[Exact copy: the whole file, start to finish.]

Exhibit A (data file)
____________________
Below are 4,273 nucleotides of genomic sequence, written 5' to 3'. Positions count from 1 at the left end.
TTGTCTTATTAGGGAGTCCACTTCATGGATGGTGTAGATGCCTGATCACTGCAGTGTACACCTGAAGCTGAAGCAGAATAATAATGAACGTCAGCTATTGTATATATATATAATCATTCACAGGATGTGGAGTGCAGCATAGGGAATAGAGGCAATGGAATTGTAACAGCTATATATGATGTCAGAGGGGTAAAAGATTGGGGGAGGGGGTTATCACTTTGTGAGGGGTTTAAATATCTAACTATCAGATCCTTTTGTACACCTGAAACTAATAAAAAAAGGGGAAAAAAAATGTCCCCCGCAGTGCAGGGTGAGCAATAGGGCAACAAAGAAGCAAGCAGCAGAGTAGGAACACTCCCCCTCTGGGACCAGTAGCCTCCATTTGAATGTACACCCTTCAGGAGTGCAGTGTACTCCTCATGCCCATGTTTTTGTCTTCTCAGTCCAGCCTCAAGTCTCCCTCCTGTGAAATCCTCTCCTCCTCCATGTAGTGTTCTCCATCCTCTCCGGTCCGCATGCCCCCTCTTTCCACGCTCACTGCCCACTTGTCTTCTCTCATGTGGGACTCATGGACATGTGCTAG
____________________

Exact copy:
Below are 4,273 nucleotides of genomic sequence, written 5' to 3'. Positions count from 1 at the left end.
TTGTCTTATTAGGGAGTCCACTTCATGGATGGTGTAGATGCCTGATCACTGCAGTGTACACCTGAAGCTGAAGCAGAATAATAATGAACGTCAGCTATTGTATATATATATAATCATTCACAGGATGTGGAGTGCAGCATAGGGAATAGAGGCAATGGAATTGTAACAGCTATATATGATGTCAGAGGGGTAAAAGATTGGGGGAGGGGGTTATCACTTTGTGAGGGGTTTAAATATCTAACTATCAGATCCTTTTGTACACCTGAAACTAATAAAAAAAGGGGAAAAAAAATGTCCCCCGCAGTGCAGGGTGAGCAATAGGGCAACAAAGAAGCAAGCAGCAGAGTAGGAACACTCCCCCTCTGGGACCAGTAGCCTCCATTTGAATGTACACCCTTCAGGAGTGCAGTGTACTCCTCATGCCCATGTTTTTGTCTTCTCAGTCCAGCCTCAAGTCTCCCTCCTGTGAAATCCTCTCCTCCTCCATGTAGTGTTCTCCATCCTCTCCGGTCCGCATGCCCCCTCTTTCCACGCTCACTGCCCACTTGTCTTCTCTCATGTGGGACTCATGGACATGTGCTAG